Baby Spit-Up 101 for Parents

Last update on Aug. 17, 2016.

Baby Spit-Up 101 for Parents

One of my funniest parenting stories is about my infant son unexpectedly spitting up on his grandpa – my father. My dad was around my boys a lot when they were babies and he was always helpful when we needed an extra hand. In this instance, he was burping my son on his shoulder and my son let out a huge belch! My whole family laughed because it was such a loud sound from such a small baby.

My mom instincts told me that I needed to check for spit-up, but I couldn’t find it anywhere. We were all baffled until my dad reached into his back pocket for his handkerchief. My son had magically spit up over my dad’s shoulder and directly into my dad’s pant pocket! Today my son is 10-years-old and we still laugh about it.

Sure, it’s funny now, but spit-up can be a little bit alarming with a new baby. Many newborns spit up what seems like a large amount of milk and it happens unexpectedly and sometimes forcefully. If you’re concerned about the frequency or the amount your baby is spitting up, here are a few spit-up facts to think about:

Muscles Still Developing

You have a muscle or valve that keeps food in your stomach in called an esophageal sphincter. It’s located between your esophagus and your stomach. In newborns, this valve is still developing and it’s not as strong as it will be when they are bigger. For this reason, babies spit up, especially if they eat too much.

Not As Much As You Think

It’s common to think “a lot” of spit up is coming out of your baby’s mouth, but sometimes it’s really not much at all. Even the most mathematical parent tends to overestimate the amount. It’s usually less than a tablespoon. If your baby is thriving and gaining weight, the amount of milk she loses when she spits up is not interfering with her health.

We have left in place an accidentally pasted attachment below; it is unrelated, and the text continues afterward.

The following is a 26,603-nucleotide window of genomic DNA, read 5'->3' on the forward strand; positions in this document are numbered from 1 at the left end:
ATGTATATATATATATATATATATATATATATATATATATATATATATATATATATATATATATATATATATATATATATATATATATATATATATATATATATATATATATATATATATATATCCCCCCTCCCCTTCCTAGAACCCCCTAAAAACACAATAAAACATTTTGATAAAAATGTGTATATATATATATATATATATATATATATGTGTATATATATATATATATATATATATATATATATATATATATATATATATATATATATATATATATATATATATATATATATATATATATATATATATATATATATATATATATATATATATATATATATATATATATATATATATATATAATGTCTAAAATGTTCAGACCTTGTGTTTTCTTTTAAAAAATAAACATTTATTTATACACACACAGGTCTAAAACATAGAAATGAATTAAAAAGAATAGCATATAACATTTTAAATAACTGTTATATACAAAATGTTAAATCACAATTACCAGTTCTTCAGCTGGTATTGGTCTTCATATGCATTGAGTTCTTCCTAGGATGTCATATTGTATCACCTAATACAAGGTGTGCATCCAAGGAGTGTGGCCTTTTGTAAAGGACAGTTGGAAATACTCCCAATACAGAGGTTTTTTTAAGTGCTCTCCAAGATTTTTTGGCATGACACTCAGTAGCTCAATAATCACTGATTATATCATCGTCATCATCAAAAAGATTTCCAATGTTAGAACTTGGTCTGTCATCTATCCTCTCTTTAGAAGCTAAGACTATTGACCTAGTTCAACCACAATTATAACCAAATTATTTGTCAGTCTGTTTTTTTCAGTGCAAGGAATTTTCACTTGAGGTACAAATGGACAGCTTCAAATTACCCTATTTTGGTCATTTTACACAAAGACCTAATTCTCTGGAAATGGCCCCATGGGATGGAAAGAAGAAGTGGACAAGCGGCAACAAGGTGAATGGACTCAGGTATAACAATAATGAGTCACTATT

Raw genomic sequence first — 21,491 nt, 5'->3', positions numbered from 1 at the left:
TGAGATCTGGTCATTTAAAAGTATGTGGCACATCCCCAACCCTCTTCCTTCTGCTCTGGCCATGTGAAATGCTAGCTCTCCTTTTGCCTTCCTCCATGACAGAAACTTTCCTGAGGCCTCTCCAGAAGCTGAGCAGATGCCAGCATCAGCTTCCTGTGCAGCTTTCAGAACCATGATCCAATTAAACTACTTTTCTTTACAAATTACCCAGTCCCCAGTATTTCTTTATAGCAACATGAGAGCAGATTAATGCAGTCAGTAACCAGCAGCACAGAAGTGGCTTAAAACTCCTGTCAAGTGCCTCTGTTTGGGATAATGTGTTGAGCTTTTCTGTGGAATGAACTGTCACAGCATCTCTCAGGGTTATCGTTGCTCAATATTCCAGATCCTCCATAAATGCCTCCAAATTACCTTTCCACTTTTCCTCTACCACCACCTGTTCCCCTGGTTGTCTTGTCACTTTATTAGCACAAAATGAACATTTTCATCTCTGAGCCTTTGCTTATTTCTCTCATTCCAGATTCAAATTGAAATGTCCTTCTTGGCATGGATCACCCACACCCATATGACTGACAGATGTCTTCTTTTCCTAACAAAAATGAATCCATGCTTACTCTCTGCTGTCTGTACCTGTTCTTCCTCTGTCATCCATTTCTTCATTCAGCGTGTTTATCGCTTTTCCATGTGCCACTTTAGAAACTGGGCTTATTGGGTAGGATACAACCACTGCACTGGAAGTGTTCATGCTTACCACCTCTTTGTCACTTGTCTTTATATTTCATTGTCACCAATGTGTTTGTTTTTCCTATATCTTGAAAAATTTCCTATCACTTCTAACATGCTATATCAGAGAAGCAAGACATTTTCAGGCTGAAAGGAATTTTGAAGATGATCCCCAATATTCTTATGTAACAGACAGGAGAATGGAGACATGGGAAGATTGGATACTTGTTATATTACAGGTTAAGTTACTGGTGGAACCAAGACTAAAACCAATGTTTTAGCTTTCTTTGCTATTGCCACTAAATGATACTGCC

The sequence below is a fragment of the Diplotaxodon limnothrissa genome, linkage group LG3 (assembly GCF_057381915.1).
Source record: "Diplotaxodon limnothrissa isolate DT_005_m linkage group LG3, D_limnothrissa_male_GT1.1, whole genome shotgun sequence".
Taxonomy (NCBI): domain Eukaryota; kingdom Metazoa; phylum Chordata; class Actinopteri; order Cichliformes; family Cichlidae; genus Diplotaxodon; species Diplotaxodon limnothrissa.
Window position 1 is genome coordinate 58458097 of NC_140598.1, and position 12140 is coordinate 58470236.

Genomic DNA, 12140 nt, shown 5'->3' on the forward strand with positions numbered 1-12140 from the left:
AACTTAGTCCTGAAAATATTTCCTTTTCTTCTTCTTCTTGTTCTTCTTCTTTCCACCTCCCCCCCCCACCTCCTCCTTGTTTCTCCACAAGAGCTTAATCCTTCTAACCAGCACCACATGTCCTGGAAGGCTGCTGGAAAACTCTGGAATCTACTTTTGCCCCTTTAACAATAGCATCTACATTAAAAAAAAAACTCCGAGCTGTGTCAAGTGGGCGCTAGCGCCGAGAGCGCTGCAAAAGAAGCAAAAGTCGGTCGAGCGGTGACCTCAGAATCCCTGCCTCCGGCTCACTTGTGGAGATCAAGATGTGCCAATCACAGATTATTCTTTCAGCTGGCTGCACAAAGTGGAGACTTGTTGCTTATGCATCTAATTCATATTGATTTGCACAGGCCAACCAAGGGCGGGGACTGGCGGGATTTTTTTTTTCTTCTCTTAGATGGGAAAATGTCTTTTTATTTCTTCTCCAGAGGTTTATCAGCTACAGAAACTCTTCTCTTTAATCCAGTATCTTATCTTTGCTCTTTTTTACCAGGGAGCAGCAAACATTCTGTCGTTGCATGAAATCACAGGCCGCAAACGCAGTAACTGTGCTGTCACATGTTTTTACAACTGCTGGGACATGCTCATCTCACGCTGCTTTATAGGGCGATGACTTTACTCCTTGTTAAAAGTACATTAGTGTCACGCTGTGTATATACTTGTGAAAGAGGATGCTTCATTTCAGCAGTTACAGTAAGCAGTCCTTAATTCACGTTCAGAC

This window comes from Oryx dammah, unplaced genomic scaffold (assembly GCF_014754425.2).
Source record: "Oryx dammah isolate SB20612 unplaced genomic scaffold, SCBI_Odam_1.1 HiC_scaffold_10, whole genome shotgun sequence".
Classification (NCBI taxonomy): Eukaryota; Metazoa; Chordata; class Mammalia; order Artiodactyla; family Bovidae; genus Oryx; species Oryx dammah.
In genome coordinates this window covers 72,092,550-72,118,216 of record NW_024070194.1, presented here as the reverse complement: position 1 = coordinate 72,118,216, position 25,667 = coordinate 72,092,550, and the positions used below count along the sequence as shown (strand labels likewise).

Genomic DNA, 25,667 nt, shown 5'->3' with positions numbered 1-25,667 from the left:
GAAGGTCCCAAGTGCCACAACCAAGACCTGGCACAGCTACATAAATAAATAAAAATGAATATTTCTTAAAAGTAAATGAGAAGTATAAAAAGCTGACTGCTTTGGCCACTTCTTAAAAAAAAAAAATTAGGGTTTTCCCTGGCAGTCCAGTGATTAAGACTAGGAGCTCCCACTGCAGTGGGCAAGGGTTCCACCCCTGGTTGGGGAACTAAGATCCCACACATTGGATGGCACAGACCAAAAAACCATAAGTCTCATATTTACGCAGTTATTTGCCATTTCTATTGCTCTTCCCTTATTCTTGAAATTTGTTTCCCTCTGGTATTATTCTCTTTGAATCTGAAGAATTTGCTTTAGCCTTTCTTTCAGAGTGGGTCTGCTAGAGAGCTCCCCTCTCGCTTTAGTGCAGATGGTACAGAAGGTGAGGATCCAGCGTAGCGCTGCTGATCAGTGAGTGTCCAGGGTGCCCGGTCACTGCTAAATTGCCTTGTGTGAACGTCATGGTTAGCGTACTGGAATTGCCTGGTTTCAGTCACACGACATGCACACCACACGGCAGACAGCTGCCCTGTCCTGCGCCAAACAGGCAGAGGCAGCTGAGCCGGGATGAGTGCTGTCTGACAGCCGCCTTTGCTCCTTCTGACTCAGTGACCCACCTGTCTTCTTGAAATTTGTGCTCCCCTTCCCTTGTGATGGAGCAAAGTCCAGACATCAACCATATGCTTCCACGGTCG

Don’t Top Off

Since overfeeding can lead to tummy woes in newborns, if your baby spits up towards the end of a feeding, you don’t need to feed her again to make up for what she lost. She may be fussy and cry when she spits up, but it’s probably not because she’s hungry, so resist the urge to feed.

Time To Digest

Does the childhood adage, “Wait an hour before you go swimming or you’ll get cramps!” sound familiar? It’s kind of an outdated joke these days, but the reality is it’s a good idea for baby not to jump, bounce, wiggle and swing too much with a full tummy. Letting her sit upright for about 30 minutes after a meal helps her digestion process and eases the triggers that cause spitting up. Gravity is working for you!

Baby on Her Back

It’s pretty commons for newborns to doze off during a feeding. If this happens, burp them as you would normally do and put them to sleep on their side or back. Doctors don’t recommend putting a baby to sleep on her tummy, even if you think it may prevent spitting up.

Angle The Mattress

If you have concerns about your baby spitting up while she’s asleep, you can angle the mattress to raise her head. You can put a wedge or a small pillow under the mattress – never directly under her head – and lift her to a 30-degree angle. This way the subtle tilt in the mattress is elevating her head and helping gravity do its magic to keep her comfortable.

What's the best way to burp your baby? Click here for Best Burping Techniques 101.